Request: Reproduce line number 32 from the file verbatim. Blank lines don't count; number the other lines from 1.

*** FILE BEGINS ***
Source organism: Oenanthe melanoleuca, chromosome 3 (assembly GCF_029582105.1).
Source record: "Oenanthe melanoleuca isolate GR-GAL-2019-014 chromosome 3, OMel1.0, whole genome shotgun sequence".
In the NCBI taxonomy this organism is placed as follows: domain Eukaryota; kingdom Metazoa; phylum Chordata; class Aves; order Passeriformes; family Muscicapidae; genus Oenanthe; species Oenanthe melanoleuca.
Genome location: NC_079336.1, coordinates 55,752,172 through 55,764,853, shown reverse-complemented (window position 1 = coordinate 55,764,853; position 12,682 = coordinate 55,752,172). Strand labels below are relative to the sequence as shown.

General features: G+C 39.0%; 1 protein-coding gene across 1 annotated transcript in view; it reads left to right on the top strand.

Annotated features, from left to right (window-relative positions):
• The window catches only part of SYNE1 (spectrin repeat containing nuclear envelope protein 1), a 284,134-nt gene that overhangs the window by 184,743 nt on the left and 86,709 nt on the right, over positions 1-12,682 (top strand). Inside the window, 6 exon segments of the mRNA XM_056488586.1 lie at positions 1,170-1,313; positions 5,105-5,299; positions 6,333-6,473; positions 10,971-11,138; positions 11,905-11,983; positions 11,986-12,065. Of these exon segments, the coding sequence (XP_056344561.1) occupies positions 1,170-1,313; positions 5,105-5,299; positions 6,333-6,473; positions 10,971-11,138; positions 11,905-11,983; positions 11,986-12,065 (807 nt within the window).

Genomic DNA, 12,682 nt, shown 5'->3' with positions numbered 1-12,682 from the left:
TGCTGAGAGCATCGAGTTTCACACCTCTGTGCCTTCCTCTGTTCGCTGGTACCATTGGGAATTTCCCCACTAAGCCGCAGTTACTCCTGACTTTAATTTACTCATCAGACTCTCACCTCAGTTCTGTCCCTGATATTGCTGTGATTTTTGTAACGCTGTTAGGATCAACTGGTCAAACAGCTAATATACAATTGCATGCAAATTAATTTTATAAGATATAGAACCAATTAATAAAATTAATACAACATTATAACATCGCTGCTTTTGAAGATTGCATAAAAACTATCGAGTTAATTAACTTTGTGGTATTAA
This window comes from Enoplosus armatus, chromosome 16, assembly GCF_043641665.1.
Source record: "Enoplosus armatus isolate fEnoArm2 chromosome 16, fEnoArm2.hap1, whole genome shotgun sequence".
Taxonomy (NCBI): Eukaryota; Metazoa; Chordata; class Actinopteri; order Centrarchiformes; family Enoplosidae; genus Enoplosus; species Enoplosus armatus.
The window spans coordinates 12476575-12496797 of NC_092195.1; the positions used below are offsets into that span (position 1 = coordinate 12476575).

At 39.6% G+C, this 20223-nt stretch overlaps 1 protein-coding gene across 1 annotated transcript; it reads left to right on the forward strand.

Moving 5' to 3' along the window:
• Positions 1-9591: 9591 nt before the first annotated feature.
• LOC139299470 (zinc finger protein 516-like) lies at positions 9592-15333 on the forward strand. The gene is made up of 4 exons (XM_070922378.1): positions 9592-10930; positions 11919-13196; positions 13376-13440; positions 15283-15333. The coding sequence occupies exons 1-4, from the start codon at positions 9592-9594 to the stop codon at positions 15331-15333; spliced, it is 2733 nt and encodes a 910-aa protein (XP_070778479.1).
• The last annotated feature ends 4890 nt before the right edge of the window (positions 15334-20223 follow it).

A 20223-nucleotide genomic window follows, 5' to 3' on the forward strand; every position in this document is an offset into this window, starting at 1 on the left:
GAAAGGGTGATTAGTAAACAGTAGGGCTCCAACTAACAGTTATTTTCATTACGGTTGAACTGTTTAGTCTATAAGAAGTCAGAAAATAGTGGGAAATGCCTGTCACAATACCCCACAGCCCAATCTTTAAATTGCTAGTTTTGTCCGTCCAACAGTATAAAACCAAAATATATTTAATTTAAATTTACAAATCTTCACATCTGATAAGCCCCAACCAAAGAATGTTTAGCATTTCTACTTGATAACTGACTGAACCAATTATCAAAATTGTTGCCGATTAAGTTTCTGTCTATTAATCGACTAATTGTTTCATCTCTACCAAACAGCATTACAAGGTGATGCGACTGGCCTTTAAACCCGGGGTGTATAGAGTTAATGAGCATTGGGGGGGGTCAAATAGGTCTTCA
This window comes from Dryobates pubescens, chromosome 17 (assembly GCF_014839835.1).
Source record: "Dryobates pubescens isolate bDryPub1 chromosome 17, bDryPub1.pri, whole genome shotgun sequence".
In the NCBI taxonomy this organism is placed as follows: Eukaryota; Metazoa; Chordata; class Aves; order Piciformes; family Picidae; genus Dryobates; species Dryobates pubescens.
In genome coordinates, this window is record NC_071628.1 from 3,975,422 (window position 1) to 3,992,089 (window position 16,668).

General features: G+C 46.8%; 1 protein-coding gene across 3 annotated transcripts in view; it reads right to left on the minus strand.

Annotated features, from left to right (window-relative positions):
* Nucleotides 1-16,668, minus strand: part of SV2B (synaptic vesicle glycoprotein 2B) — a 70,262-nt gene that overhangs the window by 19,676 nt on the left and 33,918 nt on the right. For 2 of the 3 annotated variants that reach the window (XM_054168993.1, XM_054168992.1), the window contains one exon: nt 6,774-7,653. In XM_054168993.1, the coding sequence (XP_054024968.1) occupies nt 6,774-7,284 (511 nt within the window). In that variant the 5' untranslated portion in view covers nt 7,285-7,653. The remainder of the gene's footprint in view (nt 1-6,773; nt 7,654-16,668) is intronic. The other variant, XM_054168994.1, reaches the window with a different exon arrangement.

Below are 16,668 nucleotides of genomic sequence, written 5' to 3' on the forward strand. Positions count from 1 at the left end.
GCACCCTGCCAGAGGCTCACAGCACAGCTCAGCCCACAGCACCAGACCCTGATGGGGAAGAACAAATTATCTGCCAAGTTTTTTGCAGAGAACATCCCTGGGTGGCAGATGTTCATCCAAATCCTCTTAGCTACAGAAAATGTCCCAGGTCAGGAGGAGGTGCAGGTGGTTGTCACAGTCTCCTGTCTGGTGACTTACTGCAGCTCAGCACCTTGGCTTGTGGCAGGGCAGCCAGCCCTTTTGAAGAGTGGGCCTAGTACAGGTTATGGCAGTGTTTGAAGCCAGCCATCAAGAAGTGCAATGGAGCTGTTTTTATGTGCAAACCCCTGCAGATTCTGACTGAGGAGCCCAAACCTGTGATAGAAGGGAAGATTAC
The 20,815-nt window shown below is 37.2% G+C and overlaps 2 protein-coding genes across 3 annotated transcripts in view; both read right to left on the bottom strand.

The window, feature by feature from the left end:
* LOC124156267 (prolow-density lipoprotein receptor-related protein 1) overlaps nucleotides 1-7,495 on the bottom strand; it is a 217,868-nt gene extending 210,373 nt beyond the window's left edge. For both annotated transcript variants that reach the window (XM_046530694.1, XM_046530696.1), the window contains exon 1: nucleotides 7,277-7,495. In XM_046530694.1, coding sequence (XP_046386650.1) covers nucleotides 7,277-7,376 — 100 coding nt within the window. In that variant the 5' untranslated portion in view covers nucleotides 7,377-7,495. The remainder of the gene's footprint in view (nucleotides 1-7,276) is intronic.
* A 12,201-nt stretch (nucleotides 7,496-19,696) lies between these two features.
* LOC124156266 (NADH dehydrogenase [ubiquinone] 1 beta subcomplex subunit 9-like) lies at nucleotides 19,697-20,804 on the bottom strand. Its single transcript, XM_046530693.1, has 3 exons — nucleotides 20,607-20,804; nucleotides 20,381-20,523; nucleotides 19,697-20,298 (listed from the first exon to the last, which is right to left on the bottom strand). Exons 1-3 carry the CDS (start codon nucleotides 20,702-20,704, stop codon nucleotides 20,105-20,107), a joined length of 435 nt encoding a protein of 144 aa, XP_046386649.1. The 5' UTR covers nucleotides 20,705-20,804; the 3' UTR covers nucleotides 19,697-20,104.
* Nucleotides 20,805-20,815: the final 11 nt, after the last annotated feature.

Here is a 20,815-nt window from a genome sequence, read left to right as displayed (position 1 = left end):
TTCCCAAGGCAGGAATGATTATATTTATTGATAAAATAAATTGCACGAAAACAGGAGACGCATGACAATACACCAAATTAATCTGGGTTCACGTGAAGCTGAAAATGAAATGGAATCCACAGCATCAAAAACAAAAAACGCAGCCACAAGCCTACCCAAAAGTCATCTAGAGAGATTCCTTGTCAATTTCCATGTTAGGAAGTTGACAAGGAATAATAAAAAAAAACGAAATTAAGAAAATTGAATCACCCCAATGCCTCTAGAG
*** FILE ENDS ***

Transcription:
* LOC124156267 (prolow-density lipoprotein receptor-related protein 1) overlaps nucleotides 1-7,495 on the bottom strand; it is a 217,868-nt gene extending 210,373 nt beyond the window's left edge. For both annotated transcript variants that reach the window (XM_046530694.1, XM_046530696.1), the window contains exon 1: nucleotides 7,277-7,495. In XM_046530694.1, coding sequence (XP_046386650.1) covers nucleotides 7,277-7,376 — 100 coding nt within the window. In that variant the 5' untranslated portion in view covers nucleotides 7,377-7,495. The remainder of the gene's footprint in view (nucleotides 1-7,276) is intronic.